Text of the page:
Despite numerous comparative genomics studies revealed that animal mitochondrial genomes (mtDNAs) are highly conserved in terms of gene content, supplementary genes are sometimes found. Many mechanisms are responsible for the origin of such new genes. For example, novel mitochondrial Open Reading Frames (ORFs) can arise from gene duplication. In bivalve molluscs, a cox2 duplication is found in the clam Ruditapes philippinarum and in the mussel Musculista senhousia. Moreover, nad2 duplication are at the origin of two novel ORFs in the oyster genus Crassostrea. Extra-elements are also found in cnidarian mtDNA, some attributed to the duplication of extant genes others to an ancient invasion by a linear plasmid. Interestingly, mitochondrial ORFans (ORFs having no detectable homology and unknown function) were found in bivalve molluscs with Doubly Uniparental Inheritance (DUI) of mitochondria. In DUI animals two mitochondrial lineages are present: one transmitted through females (F-type), the other through males (M-type), each showing a specific and conserved ORF. The analysis of 34 mitochondrial major Unassigned Regions of Musculista senhousia F- and M- mtDNA allowed us to verify the presence of novel mitochondrial ORFs in this species and to compare them with ORFs from other species with ascertained DUI, with other bivalves and with animals showing new mitochondrial elements. Overall, 17 ORFans from 9 species were analyzed for structure and function. Our results generally excluded an origin from gene duplication for such sequences, instead many clues suggest that the analyzed ORFans arose from endogenization of viral genes. The co-option of such novel genes by viral hosts may have determined some evolutionary aspects of host life cycle, possibly involving mitochondria. These putative proteins may have a role in the maintenance of sperm mitochondria during embryo development, possibly masking them from the degradation processes that normally affects sperm mitochondria in species with strictly maternal inheritance. It is well established that the nucleus regulates mitochondrial gene expression through anterograde regulation. On the other hand, several studies have recently demonstrated that signals from organelles regulate nuclear gene expression by retrograde signalling. It appears likely that, given the complex cross talk between the nucleus and mitochondria, not only chemical messengers but also exported proteins may participate in transducing signals from mitochondrion to nucleus, as, for example, the retrograde signalling that characterize plants with Cytoplasmic Male Sterility. Moreover, the presence of mitochondrial proteins in diverse cellular extra-mitochondrial sites supports the existence of specific export mechanisms by which certain proteins exit mitochondria. In our case, given the presence of a signal peptide in many of the analyzed ORFs, this N-terminal sequence may be used to target the proteins to sites outside mitochondria. The structure similarity of DUI ORFans within evolutionary lineages may indicate that they originated from independent events. If these novel ORFs are in some way linked to DUI establishment, a multiple origin of DUI has to be considered. We can hypothesize that viral selfish elements may have colonized the mitochondrial genome in male bivalves promoting its segregation into primordial germ cells thus allowing the transmission to next generations, and leading to DUI achievement. If this is true, the insertion event and the appearance of DUI might be causally linked, and some implications on the origin and evolution of DUI become evident. Finally, the general mechanism proposed above for the transmission of selfish elements would imply that bivalves are in some way prone to viral integration in the mitochondrial genome and therefore in DUI establishment, and maybe that other animals can have experienced such kind of mitochondrial transmission modification but no evidence has been found so far.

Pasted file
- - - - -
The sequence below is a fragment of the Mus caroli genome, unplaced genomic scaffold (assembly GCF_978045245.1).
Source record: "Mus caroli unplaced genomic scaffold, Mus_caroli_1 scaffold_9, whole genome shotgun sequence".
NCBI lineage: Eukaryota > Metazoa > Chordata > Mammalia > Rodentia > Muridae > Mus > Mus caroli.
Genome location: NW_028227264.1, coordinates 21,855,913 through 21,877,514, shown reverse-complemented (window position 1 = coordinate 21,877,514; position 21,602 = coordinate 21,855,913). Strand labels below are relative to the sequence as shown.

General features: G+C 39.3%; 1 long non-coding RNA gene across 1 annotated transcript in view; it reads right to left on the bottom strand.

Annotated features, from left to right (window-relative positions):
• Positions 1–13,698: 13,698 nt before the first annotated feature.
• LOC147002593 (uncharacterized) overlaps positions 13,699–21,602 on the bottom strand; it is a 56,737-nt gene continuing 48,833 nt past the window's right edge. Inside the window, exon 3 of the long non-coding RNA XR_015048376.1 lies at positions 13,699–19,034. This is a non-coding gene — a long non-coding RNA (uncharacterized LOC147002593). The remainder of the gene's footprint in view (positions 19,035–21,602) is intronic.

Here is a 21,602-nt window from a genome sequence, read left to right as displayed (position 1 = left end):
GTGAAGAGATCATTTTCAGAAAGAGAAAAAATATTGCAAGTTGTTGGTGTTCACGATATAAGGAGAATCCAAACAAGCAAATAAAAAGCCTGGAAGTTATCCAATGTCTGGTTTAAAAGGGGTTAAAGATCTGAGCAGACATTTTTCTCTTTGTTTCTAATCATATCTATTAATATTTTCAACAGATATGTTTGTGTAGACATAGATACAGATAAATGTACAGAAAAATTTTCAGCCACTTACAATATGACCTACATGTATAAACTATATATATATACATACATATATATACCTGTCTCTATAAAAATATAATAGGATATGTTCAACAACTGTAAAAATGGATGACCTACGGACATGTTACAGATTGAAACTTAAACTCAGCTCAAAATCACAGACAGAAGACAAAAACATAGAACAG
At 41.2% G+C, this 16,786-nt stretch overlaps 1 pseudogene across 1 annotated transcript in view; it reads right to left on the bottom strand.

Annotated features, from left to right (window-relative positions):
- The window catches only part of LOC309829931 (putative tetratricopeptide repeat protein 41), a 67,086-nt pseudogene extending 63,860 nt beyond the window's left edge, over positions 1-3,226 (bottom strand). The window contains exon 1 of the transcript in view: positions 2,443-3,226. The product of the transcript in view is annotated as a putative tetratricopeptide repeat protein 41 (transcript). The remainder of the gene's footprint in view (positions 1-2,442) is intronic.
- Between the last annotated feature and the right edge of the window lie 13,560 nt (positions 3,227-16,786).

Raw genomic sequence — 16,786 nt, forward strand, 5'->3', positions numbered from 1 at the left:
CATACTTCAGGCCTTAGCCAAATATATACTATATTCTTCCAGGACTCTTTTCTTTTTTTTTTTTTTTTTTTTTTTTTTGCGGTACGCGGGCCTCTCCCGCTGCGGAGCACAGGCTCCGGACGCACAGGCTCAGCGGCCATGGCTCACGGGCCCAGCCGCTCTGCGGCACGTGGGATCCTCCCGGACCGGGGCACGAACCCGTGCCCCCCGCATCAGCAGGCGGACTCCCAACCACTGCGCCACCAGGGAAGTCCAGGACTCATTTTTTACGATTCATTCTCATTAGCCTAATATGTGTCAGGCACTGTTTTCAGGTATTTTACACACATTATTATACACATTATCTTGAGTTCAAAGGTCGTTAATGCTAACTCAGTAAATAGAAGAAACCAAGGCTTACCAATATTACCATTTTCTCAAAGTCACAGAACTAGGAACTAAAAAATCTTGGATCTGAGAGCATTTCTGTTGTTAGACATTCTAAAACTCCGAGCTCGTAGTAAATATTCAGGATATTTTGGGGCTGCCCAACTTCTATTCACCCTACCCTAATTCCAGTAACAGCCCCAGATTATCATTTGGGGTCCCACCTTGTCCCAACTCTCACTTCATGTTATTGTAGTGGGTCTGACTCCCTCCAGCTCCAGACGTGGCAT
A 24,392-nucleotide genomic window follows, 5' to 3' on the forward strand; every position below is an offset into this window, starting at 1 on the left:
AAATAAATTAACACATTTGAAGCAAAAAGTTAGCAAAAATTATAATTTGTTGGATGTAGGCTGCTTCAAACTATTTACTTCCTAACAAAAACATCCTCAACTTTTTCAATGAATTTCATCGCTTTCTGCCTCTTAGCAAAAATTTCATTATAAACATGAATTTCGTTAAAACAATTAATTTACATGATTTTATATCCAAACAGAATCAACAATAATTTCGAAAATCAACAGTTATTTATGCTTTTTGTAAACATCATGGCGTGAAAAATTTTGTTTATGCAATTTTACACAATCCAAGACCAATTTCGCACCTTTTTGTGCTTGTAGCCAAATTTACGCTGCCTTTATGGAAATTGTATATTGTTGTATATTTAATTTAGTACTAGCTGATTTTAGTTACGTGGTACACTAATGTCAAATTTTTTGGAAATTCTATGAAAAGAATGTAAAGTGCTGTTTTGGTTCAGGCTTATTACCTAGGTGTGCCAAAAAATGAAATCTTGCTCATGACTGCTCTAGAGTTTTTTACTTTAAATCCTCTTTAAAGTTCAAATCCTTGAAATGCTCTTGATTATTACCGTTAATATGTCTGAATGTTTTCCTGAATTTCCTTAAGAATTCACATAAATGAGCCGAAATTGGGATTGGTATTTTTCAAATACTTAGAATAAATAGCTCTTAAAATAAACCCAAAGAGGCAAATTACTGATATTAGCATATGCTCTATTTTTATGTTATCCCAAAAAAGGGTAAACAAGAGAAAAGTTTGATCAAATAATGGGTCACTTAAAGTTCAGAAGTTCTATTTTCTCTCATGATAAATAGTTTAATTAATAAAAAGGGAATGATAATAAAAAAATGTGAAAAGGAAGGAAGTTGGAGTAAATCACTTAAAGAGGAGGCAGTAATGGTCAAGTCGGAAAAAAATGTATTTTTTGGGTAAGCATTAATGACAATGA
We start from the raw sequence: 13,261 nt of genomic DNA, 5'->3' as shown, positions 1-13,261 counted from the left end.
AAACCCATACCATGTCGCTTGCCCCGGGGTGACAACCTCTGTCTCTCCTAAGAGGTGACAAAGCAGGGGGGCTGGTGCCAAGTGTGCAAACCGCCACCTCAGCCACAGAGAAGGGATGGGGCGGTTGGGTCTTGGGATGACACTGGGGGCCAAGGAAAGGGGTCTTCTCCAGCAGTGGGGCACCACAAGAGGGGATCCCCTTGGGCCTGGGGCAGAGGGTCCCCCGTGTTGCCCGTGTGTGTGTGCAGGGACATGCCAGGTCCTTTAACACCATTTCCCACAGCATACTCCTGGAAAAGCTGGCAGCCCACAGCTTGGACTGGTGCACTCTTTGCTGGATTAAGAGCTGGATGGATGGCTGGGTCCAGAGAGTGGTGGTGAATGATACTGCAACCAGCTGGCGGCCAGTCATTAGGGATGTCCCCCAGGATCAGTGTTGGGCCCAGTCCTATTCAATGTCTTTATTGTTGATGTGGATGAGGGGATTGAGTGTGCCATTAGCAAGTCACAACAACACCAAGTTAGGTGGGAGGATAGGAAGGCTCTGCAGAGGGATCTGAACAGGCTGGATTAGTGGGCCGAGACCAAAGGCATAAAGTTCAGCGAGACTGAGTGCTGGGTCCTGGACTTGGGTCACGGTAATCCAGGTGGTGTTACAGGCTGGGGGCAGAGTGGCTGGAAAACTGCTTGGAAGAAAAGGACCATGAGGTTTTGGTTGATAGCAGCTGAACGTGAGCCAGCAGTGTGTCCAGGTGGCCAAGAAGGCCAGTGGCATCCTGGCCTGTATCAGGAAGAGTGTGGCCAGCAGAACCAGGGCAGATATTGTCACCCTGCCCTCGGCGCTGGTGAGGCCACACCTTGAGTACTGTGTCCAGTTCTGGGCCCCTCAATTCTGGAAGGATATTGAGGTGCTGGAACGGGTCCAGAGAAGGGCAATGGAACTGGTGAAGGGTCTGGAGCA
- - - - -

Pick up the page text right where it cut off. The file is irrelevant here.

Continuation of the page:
PROGRAM, BOOK OF ABSTRACTS, AUTHOR INDEX
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Liliana Milani; Fabrizio Ghiselli; Davide Guerra; Sophie Breton; Marco Passamonti
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Utilizza questo identificativo per citare o creare un link a questo documento: https://hdl.handle.net/11585/388349